July 2011 - BBQ


We had a full day’s turning at our July meeting, with Robert O’Connor, Gorey Chapter, producing two stunning masterpieces.Starting with a Sycamore blank measuring 14” x 2.5” he created an ogee shaped base to his bowl.This was sanded down to 600 grit before applying a Matt Woodoc finish.His technique here is to apply a liberal coat of finish and wipe dry after a few minutes. Normally Robert would allow the peice to fully dry for 24 hours before applying the 2nd coat. The 3rd and final coat can be applied after a further 8 hours.  


 tn_Robert O'Connor - Textured beehive bowl tn_Distraction for Robert O'Connor 

Robert O'Connor - Textured beehive bowl

Distraction for Robert O'Connor


After reverse chucking Robert formed a slight convex wide rim, and applied 2 coats of acrylic black spray.The bowl was reset in the chuck at a slight angle, and using a point tool 2 framing lines were inserted to give a half eclipse effect on the rim.Using 2 different sizes of counter sunk drill bits the framed part of the rim was randomly decorated.Next the rim was sealed using a Cellulose Lacquer spray, and when this was dry the centre of the bowl was turned. 


tn_Robert O'Connor's demo pieces

Robert O'Connor's demo pieces


Robert’s 2nd project was a Beehive textured bowl, turned from a piece of 8”x 8” Ash.  The texturing was achieved initially with a parting tool to create a series of grooves, ensuring the tool is presented at 90 degrees to the contour of the bowl.  Next a Proxxon Arbortech was used to texture across the ribs.  The textured surface was sanded using a wire disc held in a drill.  The top rim was blow-torched before turning out the centre, and given a matt Woodoc finish – a fantastic project – thanks Robert. 


Meanwhile, Lynsey Balfe and James Halligan were preparing the BBQ which went down a treat.  The interlude music was provided by the Halligan Orchestra, with back-up of song and dance from Michael Clarke and Pat Halligan. 


 tn_BBQ 2011 tn_James Halligan accompanies Michael Clarke in song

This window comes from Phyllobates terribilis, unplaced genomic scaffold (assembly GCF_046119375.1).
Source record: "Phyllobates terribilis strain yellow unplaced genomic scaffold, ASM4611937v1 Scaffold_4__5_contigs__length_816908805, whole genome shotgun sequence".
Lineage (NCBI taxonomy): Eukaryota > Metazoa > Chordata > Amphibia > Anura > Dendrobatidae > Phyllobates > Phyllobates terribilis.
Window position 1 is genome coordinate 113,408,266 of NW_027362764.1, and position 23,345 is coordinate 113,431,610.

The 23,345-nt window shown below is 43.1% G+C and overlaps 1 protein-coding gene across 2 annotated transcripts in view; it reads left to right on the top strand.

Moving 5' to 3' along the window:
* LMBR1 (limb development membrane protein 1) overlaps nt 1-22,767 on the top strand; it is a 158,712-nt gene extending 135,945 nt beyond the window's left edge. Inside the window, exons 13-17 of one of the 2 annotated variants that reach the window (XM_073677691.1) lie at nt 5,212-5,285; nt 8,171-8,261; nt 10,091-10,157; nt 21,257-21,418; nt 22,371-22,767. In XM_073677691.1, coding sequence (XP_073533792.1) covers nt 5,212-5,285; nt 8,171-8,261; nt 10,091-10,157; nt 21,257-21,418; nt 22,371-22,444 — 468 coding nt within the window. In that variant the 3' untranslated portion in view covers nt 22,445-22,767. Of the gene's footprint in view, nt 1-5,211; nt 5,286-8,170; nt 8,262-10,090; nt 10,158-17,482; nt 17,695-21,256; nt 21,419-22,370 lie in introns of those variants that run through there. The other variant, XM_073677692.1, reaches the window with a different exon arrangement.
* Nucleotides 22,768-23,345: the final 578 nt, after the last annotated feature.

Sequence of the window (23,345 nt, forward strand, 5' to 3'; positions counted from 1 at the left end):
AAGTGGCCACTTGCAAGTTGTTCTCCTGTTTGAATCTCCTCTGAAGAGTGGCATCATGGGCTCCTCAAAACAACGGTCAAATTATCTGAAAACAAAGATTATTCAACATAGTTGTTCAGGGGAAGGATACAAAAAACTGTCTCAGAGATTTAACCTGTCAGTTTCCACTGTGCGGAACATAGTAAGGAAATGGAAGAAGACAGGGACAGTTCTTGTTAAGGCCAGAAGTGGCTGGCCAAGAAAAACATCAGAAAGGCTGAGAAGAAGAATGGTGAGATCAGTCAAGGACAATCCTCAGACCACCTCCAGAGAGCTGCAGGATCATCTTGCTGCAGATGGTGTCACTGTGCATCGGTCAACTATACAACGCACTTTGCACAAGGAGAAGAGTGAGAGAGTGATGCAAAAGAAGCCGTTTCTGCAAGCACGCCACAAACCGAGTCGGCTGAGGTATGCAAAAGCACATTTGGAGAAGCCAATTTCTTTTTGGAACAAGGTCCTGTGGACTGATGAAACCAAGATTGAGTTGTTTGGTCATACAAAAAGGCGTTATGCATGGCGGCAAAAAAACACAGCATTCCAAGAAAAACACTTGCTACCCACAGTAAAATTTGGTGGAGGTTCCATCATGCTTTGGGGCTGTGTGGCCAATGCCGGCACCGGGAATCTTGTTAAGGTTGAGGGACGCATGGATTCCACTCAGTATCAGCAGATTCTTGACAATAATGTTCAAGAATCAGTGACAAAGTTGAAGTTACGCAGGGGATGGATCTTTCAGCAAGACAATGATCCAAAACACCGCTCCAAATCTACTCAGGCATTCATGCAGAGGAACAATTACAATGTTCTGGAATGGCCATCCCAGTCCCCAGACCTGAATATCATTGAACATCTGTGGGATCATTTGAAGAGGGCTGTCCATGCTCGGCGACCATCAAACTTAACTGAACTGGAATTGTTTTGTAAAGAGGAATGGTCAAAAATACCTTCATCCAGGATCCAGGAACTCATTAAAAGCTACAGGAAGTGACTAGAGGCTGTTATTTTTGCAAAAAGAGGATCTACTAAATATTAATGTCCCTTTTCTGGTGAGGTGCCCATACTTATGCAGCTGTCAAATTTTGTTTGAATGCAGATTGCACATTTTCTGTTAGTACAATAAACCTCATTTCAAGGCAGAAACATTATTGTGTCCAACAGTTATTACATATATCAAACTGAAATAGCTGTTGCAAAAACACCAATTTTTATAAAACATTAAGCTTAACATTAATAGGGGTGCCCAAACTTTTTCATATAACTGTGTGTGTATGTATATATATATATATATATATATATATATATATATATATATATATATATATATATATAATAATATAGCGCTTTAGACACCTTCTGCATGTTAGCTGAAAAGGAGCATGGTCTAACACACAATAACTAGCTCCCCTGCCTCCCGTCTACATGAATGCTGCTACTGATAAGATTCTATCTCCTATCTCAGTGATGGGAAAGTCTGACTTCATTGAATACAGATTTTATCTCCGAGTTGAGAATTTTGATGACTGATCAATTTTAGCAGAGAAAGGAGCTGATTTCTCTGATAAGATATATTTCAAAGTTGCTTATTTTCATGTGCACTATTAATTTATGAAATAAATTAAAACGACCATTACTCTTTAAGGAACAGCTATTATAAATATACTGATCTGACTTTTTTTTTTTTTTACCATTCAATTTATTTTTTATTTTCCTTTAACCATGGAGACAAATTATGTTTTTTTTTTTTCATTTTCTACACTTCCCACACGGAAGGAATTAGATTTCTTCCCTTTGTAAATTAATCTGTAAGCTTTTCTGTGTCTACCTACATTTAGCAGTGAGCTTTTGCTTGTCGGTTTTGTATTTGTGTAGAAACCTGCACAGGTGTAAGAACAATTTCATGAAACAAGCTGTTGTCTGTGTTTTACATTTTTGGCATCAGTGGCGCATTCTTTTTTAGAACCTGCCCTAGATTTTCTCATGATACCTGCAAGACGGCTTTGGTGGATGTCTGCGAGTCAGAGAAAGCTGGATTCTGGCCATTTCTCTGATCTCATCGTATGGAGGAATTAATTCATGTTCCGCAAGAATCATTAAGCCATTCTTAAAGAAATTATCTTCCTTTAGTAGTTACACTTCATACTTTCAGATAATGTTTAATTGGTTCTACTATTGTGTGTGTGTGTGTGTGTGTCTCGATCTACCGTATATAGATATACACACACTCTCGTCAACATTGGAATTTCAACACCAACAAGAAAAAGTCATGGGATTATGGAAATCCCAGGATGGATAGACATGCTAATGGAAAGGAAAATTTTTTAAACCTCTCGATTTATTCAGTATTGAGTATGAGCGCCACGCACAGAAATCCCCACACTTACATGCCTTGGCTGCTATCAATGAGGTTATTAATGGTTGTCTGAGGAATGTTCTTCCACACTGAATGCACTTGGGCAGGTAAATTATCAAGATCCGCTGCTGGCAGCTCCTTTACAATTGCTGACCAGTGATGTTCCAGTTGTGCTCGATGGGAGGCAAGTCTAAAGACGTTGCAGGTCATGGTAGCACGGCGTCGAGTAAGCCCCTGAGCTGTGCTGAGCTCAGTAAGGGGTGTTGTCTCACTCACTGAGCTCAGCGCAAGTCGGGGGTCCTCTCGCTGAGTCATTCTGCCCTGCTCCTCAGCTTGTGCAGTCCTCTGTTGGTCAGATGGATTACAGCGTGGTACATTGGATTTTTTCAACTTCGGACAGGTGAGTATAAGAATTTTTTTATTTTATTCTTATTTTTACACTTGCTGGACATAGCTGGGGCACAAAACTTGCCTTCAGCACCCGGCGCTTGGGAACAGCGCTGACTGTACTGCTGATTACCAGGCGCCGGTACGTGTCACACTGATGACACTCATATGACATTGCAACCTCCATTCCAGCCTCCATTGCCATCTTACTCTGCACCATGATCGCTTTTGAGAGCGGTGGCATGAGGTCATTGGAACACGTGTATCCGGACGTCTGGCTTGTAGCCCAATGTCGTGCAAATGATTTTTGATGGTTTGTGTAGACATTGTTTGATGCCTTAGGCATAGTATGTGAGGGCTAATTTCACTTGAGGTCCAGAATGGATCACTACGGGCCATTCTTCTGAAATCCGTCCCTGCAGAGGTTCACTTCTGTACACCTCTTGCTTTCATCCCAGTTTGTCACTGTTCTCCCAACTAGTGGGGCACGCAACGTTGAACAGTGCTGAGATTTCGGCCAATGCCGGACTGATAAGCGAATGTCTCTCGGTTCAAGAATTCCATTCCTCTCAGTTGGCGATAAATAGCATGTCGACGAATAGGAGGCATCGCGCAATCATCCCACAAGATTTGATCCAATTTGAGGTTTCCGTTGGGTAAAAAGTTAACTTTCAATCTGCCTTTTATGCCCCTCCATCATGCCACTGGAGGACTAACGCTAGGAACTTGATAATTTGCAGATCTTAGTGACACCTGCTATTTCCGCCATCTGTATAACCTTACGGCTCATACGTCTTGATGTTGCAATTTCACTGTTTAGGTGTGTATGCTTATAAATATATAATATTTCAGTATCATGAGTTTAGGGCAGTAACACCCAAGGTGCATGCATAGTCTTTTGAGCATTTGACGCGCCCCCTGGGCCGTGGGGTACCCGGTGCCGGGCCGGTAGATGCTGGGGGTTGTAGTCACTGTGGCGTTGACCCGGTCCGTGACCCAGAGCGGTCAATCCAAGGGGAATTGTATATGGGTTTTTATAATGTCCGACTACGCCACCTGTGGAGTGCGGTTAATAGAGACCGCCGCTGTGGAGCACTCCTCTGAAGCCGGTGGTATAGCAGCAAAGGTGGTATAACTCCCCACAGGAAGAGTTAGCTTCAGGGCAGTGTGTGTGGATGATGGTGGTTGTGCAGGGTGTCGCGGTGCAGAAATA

BBQ 2011

James Halligan accompanies Michael Clarke in song

BBQ 2011 tn_BBQ 2011_3

Relaxing with music

Hidden skills



Tommy O’Neill came down from Tyrone to demonstrate a fully functional model Thrashing Mill which was based on the original Garvey’s Mill.  This was constructed by his father, Paddy O’Neill, from home materials available, and had not been operated since his passing some 11 years ago – an emotional and fascinating demonstration.  The original Garvey Thrashing Mill is still among his family artifacts. 


tn_Tommy O'Neill demonstrates model Garvey's Threshing Mill

Tommy O'Neill demonstrates model Garvey's Threshing Mill



Seamus Cassidy delivered his usual unique practical critique which is proving to be an essential aspect of our goal for continuous improvement. Thanks to:

Pat Halligan for submitting his Elm hat,  

Cecil Barron for his microwaved Ash bowl, and to  

Bob Dier for his suspended bud vase and double candle holder. 

 tn_Elm hat - Pat Halligan tn_Microwaved bowl - Cecil Barron 

Elm hat - Pat Halligan

Microwaved bowl - Cecil Barron


tn_Suspended Bud Vase - Bob Dier


Suspended Bud Vase - Bob Dier


Seamus continued the afternoon by mounting a 14”x 2” Ash challenge piece with a large natural fisher in the base – to be converted into a platter with leather stitching as a feature.  The necessary techniques applied included putting duct tape on the opposite side while turning, creating a shallow curve which is best suited to stitching, slowing down the cut when approaching the centre to give the chisel time to cut, working on the outer rim first in order to minimize flexing and maximize strength / support towards the centre.  Also, frequent sharpening is essential, and wearing a leather glove while supporting any flexing during the final cuts. 


 tn_Seamus Cassidy packages his demo piece.

 Seamus Cassidy packages his demo piece.



For his second project, Seamus turned a wide rimmed platter from a piece of burr Elm.  The rim was enhanced by inserting 3 decorated 25mm bosses, taking care to position the first boss inline with the central grain.  The final result was a magnificent work of art.